Medicare Annual Enrollment season takes place annually from October 15 to December 7 and offers the opportunity for recipients to make changes to their Medicare Advantage program or Plan D prescription drug plans as discussed here on medicare.gov.
There are several reasons to make changes to existing plans, especially as insurance companies make their own changes to coverage. Recipients must acclimatize to these changes, both to ensure operative coverage and to save money. With better plans out there and changes made to current plans, the Annual Enrollment period proposes plentiful prospects for Medicare users.
Getting started when it comes to reviewing Medicare coverage can present its own compound challenges, but the best place to start is at the mailbox.
Come October, insurance companies begin to mail out valuable information about their various plans and policies. CMS, or the Centers for Medicare and Medicaid Services, will roll out mail referencing coverage changes to anticipate. This presents the perfect occasion to lay out appropriate information and start making some important choices for Annual Enrollment.
Annual Notice of Change or Evidence of Coverage
There will be several mailers to watch for, starting with the Annual Notice of Change or Evidence of Coverage. The document must be mailed to recipients by September 30, but it’s also available online and can be obtained with a phone call if it does not arrive by early October. The Annual Notice of Change or Evidence of Coverage lists details about the current plan and informs recipients about changes to existing coverage, which sets a foundation for the Annual Enrollment process.
This document must be mailed to users of Medicare, as this information is required to make informed decisions regarding subsequent coverage. Some changes may be inconsequential, but others can make a significant impact on plans and users must be entitled to make suitable changes during the Annual Enrollment period.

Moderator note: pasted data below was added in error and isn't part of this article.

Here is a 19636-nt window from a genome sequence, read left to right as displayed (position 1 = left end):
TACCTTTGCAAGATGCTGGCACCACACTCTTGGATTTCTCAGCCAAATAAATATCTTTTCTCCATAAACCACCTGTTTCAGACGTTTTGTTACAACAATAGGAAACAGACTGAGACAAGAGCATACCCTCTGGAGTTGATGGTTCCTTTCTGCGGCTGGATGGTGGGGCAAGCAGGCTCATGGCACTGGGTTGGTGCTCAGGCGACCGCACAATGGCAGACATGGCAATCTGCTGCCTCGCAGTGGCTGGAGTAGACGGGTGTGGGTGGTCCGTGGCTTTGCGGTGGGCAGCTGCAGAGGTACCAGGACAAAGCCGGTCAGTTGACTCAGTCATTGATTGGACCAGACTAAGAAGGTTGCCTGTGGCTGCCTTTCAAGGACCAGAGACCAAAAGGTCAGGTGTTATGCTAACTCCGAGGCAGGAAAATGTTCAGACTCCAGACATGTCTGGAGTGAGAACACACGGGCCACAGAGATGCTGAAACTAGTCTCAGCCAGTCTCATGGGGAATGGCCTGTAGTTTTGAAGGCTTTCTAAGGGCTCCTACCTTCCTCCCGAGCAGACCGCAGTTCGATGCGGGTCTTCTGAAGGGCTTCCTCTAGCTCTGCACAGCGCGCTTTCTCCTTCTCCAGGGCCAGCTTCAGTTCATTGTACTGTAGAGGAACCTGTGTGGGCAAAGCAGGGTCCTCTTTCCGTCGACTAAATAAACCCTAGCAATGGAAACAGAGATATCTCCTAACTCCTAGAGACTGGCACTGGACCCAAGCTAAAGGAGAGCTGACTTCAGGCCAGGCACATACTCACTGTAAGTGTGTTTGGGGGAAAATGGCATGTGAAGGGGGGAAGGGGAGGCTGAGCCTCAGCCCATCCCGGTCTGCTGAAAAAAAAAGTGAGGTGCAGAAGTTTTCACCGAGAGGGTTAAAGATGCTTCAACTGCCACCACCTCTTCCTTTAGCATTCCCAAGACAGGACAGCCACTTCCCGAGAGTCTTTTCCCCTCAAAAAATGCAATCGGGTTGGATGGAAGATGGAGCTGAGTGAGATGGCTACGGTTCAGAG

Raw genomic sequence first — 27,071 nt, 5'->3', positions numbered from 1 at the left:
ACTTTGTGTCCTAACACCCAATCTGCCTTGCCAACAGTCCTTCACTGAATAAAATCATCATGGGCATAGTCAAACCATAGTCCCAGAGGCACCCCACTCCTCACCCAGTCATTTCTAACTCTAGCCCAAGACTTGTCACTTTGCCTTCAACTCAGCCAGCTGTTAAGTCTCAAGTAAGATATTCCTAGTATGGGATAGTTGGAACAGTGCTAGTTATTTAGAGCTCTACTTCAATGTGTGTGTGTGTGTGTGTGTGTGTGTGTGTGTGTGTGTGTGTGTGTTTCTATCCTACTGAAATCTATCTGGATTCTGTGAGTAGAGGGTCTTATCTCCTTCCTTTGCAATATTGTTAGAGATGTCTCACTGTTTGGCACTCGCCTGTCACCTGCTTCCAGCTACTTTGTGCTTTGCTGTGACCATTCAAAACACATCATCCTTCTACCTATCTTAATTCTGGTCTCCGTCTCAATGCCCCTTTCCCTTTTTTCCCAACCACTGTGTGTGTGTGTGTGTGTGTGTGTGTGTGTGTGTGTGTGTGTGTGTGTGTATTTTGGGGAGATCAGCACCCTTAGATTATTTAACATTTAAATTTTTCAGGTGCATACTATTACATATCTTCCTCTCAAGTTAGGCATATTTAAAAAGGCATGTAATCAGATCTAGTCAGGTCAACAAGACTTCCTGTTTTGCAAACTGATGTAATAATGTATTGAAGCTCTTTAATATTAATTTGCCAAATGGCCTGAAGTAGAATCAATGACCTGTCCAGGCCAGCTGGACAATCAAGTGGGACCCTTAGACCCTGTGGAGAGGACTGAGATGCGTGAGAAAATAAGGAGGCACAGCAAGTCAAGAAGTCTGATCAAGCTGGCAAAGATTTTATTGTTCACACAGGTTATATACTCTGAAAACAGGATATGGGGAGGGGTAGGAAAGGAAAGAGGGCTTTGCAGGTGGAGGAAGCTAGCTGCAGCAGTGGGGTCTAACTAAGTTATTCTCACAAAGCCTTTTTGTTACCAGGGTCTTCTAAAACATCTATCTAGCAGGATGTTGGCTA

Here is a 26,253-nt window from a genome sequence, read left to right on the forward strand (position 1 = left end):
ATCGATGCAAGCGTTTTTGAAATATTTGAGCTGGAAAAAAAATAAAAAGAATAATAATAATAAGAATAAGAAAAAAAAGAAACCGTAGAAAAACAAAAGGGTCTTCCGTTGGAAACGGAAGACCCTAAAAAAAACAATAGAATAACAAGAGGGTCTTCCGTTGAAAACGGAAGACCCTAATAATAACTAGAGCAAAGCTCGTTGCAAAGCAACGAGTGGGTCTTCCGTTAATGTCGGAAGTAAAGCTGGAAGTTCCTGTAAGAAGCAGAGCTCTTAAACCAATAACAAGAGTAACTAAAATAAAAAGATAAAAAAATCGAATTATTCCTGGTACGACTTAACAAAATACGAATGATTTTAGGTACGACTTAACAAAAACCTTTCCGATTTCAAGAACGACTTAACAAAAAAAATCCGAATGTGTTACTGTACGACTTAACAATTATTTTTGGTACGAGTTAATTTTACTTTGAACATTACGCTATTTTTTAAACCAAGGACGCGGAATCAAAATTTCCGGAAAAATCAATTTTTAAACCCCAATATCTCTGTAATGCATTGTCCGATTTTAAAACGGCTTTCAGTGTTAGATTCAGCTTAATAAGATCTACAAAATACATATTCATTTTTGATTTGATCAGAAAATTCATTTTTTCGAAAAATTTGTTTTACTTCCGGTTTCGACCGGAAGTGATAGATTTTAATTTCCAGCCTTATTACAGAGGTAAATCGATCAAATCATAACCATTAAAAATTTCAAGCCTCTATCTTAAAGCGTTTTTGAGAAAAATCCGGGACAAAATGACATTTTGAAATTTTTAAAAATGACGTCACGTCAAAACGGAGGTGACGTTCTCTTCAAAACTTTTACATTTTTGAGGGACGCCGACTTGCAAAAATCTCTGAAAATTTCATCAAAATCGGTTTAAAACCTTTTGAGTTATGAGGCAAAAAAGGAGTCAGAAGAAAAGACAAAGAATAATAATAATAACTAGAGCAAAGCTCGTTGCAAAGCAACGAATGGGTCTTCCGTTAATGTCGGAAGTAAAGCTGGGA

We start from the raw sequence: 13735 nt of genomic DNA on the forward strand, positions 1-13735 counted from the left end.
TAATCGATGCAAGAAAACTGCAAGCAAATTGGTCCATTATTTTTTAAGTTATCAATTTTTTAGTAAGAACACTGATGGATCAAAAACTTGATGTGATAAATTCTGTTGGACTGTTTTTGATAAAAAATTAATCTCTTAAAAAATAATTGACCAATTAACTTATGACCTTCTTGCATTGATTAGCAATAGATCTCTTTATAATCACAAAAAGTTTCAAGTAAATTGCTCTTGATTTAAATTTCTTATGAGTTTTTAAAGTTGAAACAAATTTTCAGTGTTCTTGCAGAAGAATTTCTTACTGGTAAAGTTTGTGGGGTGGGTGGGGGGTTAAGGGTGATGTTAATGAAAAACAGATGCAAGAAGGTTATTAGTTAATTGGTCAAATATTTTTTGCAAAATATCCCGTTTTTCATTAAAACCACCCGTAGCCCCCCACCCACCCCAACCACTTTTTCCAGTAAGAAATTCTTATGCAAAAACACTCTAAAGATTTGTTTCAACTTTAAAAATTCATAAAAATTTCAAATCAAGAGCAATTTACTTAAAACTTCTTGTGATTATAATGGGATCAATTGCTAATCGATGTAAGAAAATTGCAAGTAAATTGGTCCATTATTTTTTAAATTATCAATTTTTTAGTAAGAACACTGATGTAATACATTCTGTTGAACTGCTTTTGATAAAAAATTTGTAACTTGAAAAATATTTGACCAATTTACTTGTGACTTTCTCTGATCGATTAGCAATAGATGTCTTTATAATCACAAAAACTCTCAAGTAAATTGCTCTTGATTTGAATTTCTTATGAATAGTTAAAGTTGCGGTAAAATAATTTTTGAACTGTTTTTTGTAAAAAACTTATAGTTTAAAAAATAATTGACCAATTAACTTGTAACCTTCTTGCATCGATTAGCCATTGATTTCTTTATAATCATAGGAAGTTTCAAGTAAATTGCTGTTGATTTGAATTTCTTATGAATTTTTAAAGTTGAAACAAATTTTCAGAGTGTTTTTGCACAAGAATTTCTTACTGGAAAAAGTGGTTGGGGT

The Medicare and You Handbook
In late September, the Centers for Medicare and Medicaid Services mails out the Medicare and You Handbook. This provides beneficial information affecting the specific plans. The handbook is now available online at medicare.gov and informs recipients as to how coverage works, what plans cover, and other relevant details correlated to things like medical equipment and available services.
Other Mailed Items
Other things will come in the mail during this period, too. The Centers for Medicare and Medicaid Services will inform recipients if current plans are no longer available. Insurance companies will inform Medicare recipients as to applicable specifics if certain plans are superseded or otherwise changed. Some insurance companies will move users to new, valid plans in lieu of the old ones, so keep an eye on the mail for this opportunity.
Letters may be received from the Centers for Medicare and Medicaid Services if a current plan has received a low “star rating” for at least three successive years. Remember that five-star plans are considered high quality and plans with a rating of three or lower are of lower quality. The star rating system was developed by the Centers for Medicare and Medicaid Services to help consumers determine how Medicare Advantage plans perform relative to the competition.
The Centers for Medicare and Medicaid Services mail out necessities relating to Part D considerations like the low income subsidy, which provides extra assistance for those with limited incomes. This benefit is provided in conjunction with the Centers for Medicare and Medicaid Services and the Social Security Administration. Qualifications for this low income subsidy will be mailed, as will facts pertaining to “reassignment” to different plans.
As explained, there is an awful lot of documentation that can come in the mail leading up to the Medicare Annual Enrollment period. The sheer mass of paperwork is often intimidating, but the details are important. The Annual Enrollment process is worthwhile because it offers a window for substantial savings over the year and leads to more inclusive, valuable coverage for recipients and their families.
Recipients can cut down on the paper by going paperless, a feature offered by most carriers. Notifications characteristically received by mail can be received by electronic mail, with a simple sign-up process available on the Medicare website. This opens the door to more immediate, expedient information, like the Medicare and You handbook, and lets recipients make decisions at their own pace. If you would like to go paperless yourself, you can do that here.